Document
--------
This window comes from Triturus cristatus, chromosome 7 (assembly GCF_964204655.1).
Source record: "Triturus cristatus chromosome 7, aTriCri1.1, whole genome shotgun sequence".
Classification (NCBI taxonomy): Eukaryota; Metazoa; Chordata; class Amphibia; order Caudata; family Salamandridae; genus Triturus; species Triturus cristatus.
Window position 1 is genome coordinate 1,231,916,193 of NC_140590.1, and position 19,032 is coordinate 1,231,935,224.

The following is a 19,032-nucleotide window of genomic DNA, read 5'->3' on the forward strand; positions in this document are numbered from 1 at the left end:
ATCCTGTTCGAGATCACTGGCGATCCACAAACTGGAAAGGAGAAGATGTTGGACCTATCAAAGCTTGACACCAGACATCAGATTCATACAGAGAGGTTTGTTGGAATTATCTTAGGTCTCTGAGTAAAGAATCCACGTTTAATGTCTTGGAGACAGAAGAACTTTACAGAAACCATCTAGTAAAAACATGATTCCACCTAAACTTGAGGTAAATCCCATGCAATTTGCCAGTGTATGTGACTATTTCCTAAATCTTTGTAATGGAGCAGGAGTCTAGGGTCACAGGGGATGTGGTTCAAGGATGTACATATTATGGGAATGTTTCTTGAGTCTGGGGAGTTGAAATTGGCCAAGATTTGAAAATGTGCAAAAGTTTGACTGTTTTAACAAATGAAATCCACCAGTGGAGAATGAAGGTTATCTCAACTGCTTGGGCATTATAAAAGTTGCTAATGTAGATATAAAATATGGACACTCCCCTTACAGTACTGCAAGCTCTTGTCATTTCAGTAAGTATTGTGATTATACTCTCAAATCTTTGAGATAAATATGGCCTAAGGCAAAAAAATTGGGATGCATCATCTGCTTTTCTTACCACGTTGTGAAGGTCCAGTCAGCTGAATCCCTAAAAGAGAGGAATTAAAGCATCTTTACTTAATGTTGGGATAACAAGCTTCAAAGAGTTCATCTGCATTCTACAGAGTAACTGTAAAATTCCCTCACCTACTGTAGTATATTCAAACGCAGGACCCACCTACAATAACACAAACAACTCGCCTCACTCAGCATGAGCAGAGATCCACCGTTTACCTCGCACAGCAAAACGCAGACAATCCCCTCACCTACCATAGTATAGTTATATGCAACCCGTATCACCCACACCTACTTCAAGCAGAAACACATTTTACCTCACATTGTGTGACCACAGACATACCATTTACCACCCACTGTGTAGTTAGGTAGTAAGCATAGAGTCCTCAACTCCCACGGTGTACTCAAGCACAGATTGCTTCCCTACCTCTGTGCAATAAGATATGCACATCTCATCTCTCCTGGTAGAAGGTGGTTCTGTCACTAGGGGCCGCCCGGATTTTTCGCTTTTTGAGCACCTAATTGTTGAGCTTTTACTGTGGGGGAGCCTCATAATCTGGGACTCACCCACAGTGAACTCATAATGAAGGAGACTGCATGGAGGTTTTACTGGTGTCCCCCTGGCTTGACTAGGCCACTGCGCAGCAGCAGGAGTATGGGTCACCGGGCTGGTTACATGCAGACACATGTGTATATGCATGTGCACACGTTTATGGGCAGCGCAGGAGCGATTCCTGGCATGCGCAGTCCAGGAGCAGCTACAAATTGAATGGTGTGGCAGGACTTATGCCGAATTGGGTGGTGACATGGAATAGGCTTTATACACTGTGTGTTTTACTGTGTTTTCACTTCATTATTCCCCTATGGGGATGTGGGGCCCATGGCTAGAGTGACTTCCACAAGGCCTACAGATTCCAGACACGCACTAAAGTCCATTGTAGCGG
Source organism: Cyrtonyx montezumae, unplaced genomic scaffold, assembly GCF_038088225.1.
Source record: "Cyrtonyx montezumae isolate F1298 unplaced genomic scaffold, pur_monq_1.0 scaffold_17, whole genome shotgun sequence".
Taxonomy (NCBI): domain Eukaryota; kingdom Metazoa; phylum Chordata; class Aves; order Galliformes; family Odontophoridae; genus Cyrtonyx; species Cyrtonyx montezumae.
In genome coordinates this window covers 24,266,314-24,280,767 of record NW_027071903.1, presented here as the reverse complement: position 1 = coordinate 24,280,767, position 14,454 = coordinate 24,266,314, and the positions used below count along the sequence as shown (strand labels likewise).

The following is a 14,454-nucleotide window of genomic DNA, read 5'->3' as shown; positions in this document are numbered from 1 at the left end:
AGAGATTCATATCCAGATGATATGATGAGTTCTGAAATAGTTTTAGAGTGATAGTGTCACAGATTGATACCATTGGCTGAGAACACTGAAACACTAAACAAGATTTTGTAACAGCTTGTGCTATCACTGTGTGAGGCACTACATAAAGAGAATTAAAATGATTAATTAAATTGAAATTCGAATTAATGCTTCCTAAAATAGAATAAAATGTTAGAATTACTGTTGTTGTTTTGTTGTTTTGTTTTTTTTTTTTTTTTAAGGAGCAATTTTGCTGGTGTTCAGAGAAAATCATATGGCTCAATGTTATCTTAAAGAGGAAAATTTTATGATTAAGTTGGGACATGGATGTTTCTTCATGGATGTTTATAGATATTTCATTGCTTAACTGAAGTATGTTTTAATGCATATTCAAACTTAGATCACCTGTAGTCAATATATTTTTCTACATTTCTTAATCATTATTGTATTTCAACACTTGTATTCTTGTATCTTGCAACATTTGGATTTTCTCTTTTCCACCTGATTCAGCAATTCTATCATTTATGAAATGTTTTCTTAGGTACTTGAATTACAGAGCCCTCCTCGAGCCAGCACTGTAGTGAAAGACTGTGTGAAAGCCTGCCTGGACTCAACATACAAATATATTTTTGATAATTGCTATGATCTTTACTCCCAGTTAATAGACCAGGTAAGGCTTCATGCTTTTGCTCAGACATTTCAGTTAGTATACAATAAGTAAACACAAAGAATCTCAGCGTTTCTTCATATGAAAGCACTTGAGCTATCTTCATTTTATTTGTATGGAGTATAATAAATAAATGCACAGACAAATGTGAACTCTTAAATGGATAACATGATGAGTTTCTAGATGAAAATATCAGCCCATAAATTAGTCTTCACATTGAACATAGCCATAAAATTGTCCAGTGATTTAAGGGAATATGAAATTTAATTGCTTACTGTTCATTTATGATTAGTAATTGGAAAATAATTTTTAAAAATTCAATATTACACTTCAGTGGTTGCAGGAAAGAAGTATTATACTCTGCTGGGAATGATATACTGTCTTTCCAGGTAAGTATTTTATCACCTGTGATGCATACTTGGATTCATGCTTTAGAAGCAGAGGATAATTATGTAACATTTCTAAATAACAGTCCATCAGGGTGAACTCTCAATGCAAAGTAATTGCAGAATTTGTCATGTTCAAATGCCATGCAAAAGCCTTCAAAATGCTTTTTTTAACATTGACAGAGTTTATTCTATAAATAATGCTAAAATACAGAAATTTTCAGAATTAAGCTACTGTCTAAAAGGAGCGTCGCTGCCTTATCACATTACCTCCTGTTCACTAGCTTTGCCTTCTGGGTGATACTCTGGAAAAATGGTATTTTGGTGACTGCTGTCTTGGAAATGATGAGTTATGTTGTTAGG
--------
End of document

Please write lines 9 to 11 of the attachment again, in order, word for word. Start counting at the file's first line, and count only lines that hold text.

Taxonomy (NCBI): domain Eukaryota; kingdom Metazoa; phylum Chordata; class Aves; order Galliformes; family Odontophoridae; genus Cyrtonyx; species Cyrtonyx montezumae.
In genome coordinates this window covers 24,266,314-24,280,767 of record NW_027071903.1, presented here as the reverse complement: position 1 = coordinate 24,280,767, position 14,454 = coordinate 24,266,314, and the positions used below count along the sequence as shown (strand labels likewise).

The following is a 14,454-nucleotide window of genomic DNA, read 5'->3' as shown; positions in this document are numbered from 1 at the left end: